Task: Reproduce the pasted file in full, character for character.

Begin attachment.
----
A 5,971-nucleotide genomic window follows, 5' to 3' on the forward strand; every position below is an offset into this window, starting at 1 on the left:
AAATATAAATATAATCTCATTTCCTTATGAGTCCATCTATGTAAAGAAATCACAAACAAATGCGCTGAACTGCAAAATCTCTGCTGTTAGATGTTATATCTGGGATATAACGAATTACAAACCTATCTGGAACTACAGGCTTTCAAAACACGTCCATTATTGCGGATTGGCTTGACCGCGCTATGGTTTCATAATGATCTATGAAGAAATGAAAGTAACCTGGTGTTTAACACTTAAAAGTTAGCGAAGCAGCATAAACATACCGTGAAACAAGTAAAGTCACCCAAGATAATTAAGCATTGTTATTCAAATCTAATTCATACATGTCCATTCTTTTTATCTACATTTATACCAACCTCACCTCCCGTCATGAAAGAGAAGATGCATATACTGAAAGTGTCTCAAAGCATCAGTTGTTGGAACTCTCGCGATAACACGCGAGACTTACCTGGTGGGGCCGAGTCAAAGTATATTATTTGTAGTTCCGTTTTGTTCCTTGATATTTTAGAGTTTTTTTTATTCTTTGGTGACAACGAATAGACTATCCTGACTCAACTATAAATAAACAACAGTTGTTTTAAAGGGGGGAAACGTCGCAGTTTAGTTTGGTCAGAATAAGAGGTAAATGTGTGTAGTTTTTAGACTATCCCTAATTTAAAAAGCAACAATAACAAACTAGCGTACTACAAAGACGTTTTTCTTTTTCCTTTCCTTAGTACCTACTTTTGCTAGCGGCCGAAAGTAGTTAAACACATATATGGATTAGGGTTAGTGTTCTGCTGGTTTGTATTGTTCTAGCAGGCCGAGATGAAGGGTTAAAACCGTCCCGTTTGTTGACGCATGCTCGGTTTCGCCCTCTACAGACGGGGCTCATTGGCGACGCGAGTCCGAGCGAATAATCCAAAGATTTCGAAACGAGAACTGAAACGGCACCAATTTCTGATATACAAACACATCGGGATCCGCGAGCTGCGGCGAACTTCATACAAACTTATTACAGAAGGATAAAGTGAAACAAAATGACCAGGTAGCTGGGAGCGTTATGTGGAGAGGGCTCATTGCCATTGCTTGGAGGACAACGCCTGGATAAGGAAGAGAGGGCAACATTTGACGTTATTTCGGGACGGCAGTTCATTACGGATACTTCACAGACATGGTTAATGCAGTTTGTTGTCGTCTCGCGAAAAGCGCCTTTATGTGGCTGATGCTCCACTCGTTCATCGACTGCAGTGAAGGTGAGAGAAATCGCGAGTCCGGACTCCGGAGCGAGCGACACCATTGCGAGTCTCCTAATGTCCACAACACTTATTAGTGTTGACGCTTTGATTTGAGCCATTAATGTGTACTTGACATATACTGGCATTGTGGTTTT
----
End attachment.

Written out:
A 5,971-nucleotide genomic window follows, 5' to 3' on the forward strand; every position below is an offset into this window, starting at 1 on the left:
AAATATAAATATAATCTCATTTCCTTATGAGTCCATCTATGTAAAGAAATCACAAACAAATGCGCTGAACTGCAAAATCTCTGCTGTTAGATGTTATATCTGGGATATAACGAATTACAAACCTATCTGGAACTACAGGCTTTCAAAACACGTCCATTATTGCGGATTGGCTTGACCGCGCTATGGTTTCATAATGATCTATGAAGAAATGAAAGTAACCTGGTGTTTAACACTTAAAAGTTAGCGAAGCAGCATAAACATACCGTGAAACAAGTAAAGTCACCCAAGATAATTAAGCATTGTTATTCAAATCTAATTCATACATGTCCATTCTTTTTATCTACATTTATACCAACCTCACCTCCCGTCATGAAAGAGAAGATGCATATACTGAAAGTGTCTCAAAGCATCAGTTGTTGGAACTCTCGCGATAACACGCGAGACTTACCTGGTGGGGCCGAGTCAAAGTATATTATTTGTAGTTCCGTTTTGTTCCTTGATATTTTAGAGTTTTTTTTATTCTTTGGTGACAACGAATAGACTATCCTGACTCAACTATAAATAAACAACAGTTGTTTTAAAGGGGGGAAACGTCGCAGTTTAGTTTGGTCAGAATAAGAGGTAAATGTGTGTAGTTTTTAGACTATCCCTAATTTAAAAAGCAACAATAACAAACTAGCGTACTACAAAGACGTTTTTCTTTTTCCTTTCCTTAGTACCTACTTTTGCTAGCGGCCGAAAGTAGTTAAACACATATATGGATTAGGGTTAGTGTTCTGCTGGTTTGTATTGTTCTAGCAGGCCGAGATGAAGGGTTAAAACCGTCCCGTTTGTTGACGCATGCTCGGTTTCGCCCTCTACAGACGGGGCTCATTGGCGACGCGAGTCCGAGCGAATAATCCAAAGATTTCGAAACGAGAACTGAAACGGCACCAATTTCTGATATACAAACACATCGGGATCCGCGAGCTGCGGCGAACTTCATACAAACTTATTACAGAAGGATAAAGTGAAACAAAATGACCAGGTAGCTGGGAGCGTTATGTGGAGAGGGCTCATTGCCATTGCTTGGAGGACAACGCCTGGATAAGGAAGAGAGGGCAACATTTGACGTTATTTCGGGACGGCAGTTCATTACGGATACTTCACAGACATGGTTAATGCAGTTTGTTGTCGTCTCGCGAAAAGCGCCTTTATGTGGCTGATGCTCCACTCGTTCATCGACTGCAGTGAAGGTGAGAGAAATCGCGAGTCCGGACTCCGGAGCGAGCGACACCATTGCGAGTCTCCTAATGTCCACAACACTTATTAGTGTTGACGCTTTGATTTGAGCCATTAATGTGTACTTGACATATACTGGCATTGTGGTTTT